Managing Complexity in Software-Intensive Products: Success Stories

Systems Engineering - Success Stories

In the first two posts in this series, we reviewed the rewards and risks in developing software-intensive products, and we explored how a systems engineering approach can help manufacturers successfully manage the complexities of smart-product design.

Now, to conclude, let’s look at how some leading developers of smart products are making the systems engineering strategy work for competitive advantage.

Continental takes control

Continental AG, the global automotive supplier, has implemented a systems engineering approach within its own company as well as in working with OEMs and suppliers. This has enabled the company to meet tight targets for cost control, performance, and quality.

With automobile manufacturing growing in complexity due to the large volume of software-driven features, a typical development project at Continental can generate, realize, and validate as many as 11,000 to 12,000 requirements. Systems engineering helps keep this volume manageable.

Continental has greatly reduced the time required to manage the exchange of requirements with partners. It has also significantly improved accuracy on initial imports of documents, eliminating costly rework. And Continental has reduced change cycle time for predictable on-time delivery of new products and features.

Of all the returns on Continental’s systems engineering investments, this must surely be the best: The company consistently brings innovative new products to market before the competition.

Insitu deploys integrated engineering processes

Insitu, Inc. specializes in the design, development, production and operation of unmanned aircraft systems (UAS) for intelligence, surveillance, and reconnaissance. In 2004, the U.S. Marine Corps awarded Insitu a contract to provide surveillance video systems for convoy and base protection in Iraq and Afghanistan. The company’s work needed to comply with Capability Maturity Model Integration (CMMI) Level III standards – a daunting task for a relatively small company.

Integrating Insitu’s many complex software systems into one multi-disciplinary product development process was too much for the company’s development tooling at the time. Its systems were designed mainly for defect tracking and change requests. What Insitu sought instead was an effective way to achieve full CMMI Level III compliance without needing to double staff or falling behind on the development schedule.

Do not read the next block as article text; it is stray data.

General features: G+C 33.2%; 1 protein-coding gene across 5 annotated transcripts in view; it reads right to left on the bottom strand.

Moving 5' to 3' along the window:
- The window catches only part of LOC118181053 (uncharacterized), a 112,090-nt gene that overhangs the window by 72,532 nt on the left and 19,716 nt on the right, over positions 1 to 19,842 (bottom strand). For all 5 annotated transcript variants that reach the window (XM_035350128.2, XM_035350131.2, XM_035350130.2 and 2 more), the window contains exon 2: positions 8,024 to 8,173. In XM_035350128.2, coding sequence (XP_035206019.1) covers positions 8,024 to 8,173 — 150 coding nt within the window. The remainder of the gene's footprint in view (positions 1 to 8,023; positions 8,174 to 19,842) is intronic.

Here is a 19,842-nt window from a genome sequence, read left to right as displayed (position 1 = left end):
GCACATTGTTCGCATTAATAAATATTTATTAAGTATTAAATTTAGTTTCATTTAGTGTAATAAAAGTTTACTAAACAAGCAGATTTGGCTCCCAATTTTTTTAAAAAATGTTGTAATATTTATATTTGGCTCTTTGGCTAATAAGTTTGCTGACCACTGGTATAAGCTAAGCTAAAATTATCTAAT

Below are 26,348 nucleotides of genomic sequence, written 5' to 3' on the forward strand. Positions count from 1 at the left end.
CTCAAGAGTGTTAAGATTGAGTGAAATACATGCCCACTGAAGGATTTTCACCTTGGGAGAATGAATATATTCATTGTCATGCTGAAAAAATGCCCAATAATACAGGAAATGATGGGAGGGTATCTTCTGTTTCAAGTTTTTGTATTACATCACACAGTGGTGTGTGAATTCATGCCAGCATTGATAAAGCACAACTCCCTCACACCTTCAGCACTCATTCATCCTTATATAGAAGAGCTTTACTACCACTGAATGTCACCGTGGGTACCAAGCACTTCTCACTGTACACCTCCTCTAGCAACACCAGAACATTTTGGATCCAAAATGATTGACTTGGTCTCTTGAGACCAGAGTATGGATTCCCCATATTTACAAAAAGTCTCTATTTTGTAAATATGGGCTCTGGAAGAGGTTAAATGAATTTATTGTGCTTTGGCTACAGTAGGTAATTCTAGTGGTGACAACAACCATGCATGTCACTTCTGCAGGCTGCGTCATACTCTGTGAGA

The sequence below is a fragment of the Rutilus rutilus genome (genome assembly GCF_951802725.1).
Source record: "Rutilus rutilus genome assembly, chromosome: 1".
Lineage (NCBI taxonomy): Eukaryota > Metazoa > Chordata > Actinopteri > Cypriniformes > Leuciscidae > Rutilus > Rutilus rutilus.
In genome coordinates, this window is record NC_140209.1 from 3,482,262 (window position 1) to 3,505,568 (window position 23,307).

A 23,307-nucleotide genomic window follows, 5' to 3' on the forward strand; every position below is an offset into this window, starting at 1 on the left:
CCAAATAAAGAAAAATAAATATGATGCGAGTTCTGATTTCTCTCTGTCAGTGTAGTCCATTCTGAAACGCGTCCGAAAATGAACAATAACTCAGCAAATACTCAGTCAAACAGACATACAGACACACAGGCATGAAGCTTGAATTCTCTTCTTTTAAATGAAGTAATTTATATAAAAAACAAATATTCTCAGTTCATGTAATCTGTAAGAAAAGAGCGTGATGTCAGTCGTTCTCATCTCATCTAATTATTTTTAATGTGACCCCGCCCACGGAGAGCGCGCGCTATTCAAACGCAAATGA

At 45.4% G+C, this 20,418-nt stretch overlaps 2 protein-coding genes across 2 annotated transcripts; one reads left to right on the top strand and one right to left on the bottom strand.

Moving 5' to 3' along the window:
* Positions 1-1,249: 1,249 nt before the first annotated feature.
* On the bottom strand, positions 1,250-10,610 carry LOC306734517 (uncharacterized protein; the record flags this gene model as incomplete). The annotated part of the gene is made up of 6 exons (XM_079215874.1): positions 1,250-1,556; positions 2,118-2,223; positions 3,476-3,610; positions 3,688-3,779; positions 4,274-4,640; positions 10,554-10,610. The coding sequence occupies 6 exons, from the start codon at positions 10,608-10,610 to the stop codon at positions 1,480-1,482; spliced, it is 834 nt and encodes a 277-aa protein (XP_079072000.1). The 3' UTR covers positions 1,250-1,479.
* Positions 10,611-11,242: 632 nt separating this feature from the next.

Insitu found its solution through integrated engineering processes steered with the aid of application lifecycle management tools. This helped it achieve CMMI Level III compliance in nine months. Not only did Insitu meet the requirements of the  contract at hand, it also set themselves up to respond successfully to the additional government contract proposal requests that followed. 

Putting systems engineering to the test

Need more evidence that the systems engineering approach can help smooth the development of software-intensive products?

  • John Deere has evolved from a U.S.-focused manufacturer with a defined range of mechanical products to a high-tech company delivering highly sophisticated farming solutions and services worldwide.
  • Intuitive Surgical enables hospitals to build on the skills and experience of its surgeons by providing robotic assistance, where possible.

Explore the science behind systems engineering  with Eric C. Honour’s paper, “Understanding the Value of Systems Engineering” published by The International Council on Systems Engineering (INCOSE).

Honour statistically compares the effectiveness of three different levels of systems engineering tested by Boeing to develop similar systems for manufacturing airplanes. In a study dating to the mid-1990s, Boeing varied its systems engineering methods primarily in the areas of defining and managing requirements, technical control of subcontractors, design reviews, integration methods, and acceptance testing.

Honour’s paper provides the full story. But here’s a spoiler: Boeing found that the most rigorous systems engineering practices applied to the most complex systems enabled project completion in half the time required for the least complex systems developed with the least rigorous systems engineering practices.

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